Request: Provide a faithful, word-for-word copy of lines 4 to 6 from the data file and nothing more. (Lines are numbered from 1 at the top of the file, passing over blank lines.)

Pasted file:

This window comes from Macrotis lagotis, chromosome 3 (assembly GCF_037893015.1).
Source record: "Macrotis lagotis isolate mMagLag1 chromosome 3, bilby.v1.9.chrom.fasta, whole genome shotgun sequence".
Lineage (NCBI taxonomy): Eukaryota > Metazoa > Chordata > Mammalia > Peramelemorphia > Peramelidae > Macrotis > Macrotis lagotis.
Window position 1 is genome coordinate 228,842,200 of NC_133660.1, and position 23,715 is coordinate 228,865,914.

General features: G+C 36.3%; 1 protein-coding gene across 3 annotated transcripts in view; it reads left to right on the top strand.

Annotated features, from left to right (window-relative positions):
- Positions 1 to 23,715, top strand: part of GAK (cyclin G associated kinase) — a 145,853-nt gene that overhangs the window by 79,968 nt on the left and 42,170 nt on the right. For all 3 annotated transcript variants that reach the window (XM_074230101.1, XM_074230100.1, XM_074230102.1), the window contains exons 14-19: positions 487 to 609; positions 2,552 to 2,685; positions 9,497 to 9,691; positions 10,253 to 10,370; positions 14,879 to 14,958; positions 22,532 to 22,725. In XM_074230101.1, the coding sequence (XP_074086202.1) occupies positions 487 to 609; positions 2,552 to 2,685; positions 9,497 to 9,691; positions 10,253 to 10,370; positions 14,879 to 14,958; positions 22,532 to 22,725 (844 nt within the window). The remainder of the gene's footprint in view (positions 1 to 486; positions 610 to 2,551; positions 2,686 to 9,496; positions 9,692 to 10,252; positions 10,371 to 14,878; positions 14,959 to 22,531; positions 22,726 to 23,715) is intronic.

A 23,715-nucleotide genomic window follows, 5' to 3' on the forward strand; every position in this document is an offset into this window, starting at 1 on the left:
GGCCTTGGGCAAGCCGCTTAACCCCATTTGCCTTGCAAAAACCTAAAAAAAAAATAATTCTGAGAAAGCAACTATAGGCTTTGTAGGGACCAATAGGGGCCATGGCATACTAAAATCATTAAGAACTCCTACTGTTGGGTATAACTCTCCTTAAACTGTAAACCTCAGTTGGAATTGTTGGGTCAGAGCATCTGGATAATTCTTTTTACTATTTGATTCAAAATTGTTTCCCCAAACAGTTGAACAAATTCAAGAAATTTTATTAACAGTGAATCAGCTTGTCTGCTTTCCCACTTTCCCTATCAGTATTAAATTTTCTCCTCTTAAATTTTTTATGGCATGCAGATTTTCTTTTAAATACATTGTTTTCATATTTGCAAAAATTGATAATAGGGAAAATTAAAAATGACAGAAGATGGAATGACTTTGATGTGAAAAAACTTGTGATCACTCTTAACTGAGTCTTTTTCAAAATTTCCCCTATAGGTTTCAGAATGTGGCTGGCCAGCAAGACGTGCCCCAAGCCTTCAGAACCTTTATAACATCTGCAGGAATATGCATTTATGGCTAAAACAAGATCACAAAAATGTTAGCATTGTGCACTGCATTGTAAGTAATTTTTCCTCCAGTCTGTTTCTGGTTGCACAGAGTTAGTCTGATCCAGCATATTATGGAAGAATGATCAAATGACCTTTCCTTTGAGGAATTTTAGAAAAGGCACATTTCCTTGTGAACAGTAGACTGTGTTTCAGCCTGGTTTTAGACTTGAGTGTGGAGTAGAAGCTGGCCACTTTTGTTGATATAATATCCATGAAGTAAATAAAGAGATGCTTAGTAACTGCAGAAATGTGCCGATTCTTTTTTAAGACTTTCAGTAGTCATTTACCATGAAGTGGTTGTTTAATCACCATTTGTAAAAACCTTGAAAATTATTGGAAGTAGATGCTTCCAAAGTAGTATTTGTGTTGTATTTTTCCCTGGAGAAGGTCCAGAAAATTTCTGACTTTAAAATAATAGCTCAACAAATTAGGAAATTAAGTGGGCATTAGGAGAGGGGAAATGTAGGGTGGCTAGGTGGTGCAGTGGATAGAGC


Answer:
Window position 1 is genome coordinate 228,842,200 of NC_133660.1, and position 23,715 is coordinate 228,865,914.

General features: G+C 36.3%; 1 protein-coding gene across 3 annotated transcripts in view; it reads left to right on the top strand.

Annotated features, from left to right (window-relative positions):